Numbers rise to 300 for Westside Community Center in second year of picnicAug. 20, 2018
In August 2017, the Westside Community Center started a new tradition - an annual picnic that would offer a free hot lunch and family activities and promote the center's various programs.
Not sure how big a crowd there'd be, the center planned for 150 - only to have
So to be on the safe side for the second annual picnic Aug. 18, Aundrea Fuller, the center's marketing coordinator, planned for at least 300 people.
Which was good thinking, as it turned out, because that's about how many showed up, by her estimates. “It was a great turnout,” Fuller summarized. “Everything went very smoothly, and the weather cooperated, with only a little sprinkle.”
Activities were spread around the former Buena Vista school complex, consisting of 2.8 acres at 1628 W. Bijou St.
Near the community garden and playground was the food line, with barbecued hotdogs, side dishes and beverages provided by the Woodmen Valley Chapel's
Most of the activities were in the grassy, tree-shaded area along Bijou. These included games such as football or beanbag tosses, “fishing” over a partition and “bowling” to knock over inflated pins; demonstrations by groups such as the Yosakoi (Japanese festival dancing) and Colorado Infinity Athletics (gymnastics); and entertainment by musicians who attend the weekly jam sessions at the center organized by the Black Rose Acoustic Society.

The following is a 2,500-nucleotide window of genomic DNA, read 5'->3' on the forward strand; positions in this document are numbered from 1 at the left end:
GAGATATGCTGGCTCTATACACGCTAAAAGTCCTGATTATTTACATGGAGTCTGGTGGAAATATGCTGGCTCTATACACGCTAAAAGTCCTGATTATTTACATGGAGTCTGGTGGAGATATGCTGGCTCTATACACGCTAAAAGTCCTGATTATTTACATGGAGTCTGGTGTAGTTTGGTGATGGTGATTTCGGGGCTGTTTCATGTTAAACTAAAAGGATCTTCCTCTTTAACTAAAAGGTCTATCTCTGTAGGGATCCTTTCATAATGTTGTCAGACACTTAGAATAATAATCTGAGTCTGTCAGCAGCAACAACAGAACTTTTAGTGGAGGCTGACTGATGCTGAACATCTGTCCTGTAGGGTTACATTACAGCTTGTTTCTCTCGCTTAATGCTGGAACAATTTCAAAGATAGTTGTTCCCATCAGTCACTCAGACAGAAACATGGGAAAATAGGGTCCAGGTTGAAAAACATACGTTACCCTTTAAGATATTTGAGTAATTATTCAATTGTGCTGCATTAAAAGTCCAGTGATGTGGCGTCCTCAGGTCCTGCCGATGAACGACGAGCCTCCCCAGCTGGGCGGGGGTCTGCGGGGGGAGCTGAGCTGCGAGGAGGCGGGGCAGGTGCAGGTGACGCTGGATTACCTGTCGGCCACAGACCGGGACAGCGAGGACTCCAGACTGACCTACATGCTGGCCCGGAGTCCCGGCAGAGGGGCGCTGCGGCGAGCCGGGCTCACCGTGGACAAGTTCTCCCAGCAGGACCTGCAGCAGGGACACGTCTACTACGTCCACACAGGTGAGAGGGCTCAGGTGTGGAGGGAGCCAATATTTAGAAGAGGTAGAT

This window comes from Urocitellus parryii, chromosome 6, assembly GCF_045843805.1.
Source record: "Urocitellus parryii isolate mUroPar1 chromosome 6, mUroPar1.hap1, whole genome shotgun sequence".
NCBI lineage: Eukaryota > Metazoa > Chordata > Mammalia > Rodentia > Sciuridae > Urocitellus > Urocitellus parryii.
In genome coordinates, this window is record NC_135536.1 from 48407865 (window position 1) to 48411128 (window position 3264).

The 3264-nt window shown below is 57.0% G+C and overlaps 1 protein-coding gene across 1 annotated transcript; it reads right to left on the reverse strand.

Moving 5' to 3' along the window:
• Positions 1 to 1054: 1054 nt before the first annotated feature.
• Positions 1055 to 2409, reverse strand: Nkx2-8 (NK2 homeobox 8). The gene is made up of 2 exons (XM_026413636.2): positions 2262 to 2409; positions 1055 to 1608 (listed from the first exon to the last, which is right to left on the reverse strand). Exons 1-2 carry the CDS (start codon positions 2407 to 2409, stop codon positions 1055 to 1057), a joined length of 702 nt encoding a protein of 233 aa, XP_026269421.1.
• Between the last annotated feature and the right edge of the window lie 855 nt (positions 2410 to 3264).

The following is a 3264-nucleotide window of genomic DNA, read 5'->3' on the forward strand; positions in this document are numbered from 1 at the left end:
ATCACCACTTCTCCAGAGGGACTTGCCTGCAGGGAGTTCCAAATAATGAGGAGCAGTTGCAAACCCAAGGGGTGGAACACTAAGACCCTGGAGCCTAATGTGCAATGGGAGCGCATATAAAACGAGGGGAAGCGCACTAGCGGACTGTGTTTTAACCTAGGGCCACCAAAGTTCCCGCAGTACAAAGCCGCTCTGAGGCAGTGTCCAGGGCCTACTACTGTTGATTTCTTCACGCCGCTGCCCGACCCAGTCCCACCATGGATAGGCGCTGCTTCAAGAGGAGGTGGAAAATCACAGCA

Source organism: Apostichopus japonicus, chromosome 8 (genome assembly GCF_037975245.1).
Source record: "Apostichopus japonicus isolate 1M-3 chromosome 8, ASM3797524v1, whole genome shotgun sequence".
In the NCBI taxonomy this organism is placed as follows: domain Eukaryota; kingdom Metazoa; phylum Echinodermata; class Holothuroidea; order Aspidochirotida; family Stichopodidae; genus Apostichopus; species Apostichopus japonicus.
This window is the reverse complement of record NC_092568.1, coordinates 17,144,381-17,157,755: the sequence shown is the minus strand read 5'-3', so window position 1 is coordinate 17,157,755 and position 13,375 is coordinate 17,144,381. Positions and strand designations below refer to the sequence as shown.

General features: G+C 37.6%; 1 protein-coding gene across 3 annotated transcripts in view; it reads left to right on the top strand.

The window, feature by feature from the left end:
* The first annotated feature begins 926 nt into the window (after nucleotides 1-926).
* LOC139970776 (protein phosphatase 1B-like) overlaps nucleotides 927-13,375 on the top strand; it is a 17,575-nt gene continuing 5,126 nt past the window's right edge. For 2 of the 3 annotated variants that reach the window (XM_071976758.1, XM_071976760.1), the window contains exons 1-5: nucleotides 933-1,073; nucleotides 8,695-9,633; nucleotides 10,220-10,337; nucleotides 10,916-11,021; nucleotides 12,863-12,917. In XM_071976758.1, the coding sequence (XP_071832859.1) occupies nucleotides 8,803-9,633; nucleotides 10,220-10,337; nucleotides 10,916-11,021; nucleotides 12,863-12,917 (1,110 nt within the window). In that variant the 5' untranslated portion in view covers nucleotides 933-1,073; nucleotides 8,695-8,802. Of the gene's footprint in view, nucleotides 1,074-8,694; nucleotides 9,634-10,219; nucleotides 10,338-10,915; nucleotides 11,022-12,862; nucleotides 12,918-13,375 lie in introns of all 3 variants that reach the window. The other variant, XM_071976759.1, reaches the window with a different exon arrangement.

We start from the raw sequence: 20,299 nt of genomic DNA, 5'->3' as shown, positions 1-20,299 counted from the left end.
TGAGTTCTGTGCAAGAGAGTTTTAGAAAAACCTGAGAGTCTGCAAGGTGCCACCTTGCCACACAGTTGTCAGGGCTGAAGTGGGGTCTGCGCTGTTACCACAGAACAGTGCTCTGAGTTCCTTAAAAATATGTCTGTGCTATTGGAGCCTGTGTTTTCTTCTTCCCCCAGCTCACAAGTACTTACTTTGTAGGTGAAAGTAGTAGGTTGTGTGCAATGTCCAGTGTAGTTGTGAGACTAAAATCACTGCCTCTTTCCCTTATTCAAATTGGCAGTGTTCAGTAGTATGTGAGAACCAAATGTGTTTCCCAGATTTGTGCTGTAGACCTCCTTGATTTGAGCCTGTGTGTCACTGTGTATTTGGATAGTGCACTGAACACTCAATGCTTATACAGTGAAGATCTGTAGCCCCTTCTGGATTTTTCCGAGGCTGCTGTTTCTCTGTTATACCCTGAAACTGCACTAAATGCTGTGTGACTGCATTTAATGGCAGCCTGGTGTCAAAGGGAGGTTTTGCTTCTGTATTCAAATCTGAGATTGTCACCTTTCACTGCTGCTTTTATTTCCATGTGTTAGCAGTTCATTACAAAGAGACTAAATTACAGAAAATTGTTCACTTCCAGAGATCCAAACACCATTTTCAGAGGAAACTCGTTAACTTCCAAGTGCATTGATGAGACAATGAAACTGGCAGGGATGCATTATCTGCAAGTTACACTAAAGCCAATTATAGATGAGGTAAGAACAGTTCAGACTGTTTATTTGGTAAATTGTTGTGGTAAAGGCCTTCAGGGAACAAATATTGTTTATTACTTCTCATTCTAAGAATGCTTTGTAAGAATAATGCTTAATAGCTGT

Also popular were the El Paso County Sheriff's Mounted Patrol (two of its officers on horseback) and a truck from Fire Station 3.
Three local elected officials attended: Colorado Springs Mayor John Suthers; At- Large Councilmember Bill Murray; and County Commissioner Stan VanderWerf, whose District 3 includes the Westside.
Suthers, holding a hotdog plate, commented that he likes the way the old Buena Vista school has been preserved and reused through a public-private partnership involving the city and Woodmen - similar in some respects to what's happened at the former Ivywild school (now a commercial center) south of the downtown area.
Roughly 20 booths, representing local businesses and nonprofits (some associated with the center), were set up at various locations.
Fuller expressed appreciation for her volunteer help (in addition to ACTS). They were principally from the Kindred Collective (a small church that leases space in the center) and a marriage Bible group from Woodmen. With their help, “we were a half-hour ahead of schedule setting up,” she said.
When Fuller had the occasional break, she led an interactive table where kids could make their own “sensory bottles” using oil, water soap, glitter and other interesting additives.
Open Monday through Friday and most week nights, the Westside Community Center presents a broad spectrum of programs and classes - some free, some with a cost. There's also a preschool, and buses bring in students from Buena Vista and West elementaries for YMCA after-school activities during the school year.
For more information, call 385-720 x100.
Westside Pioneer article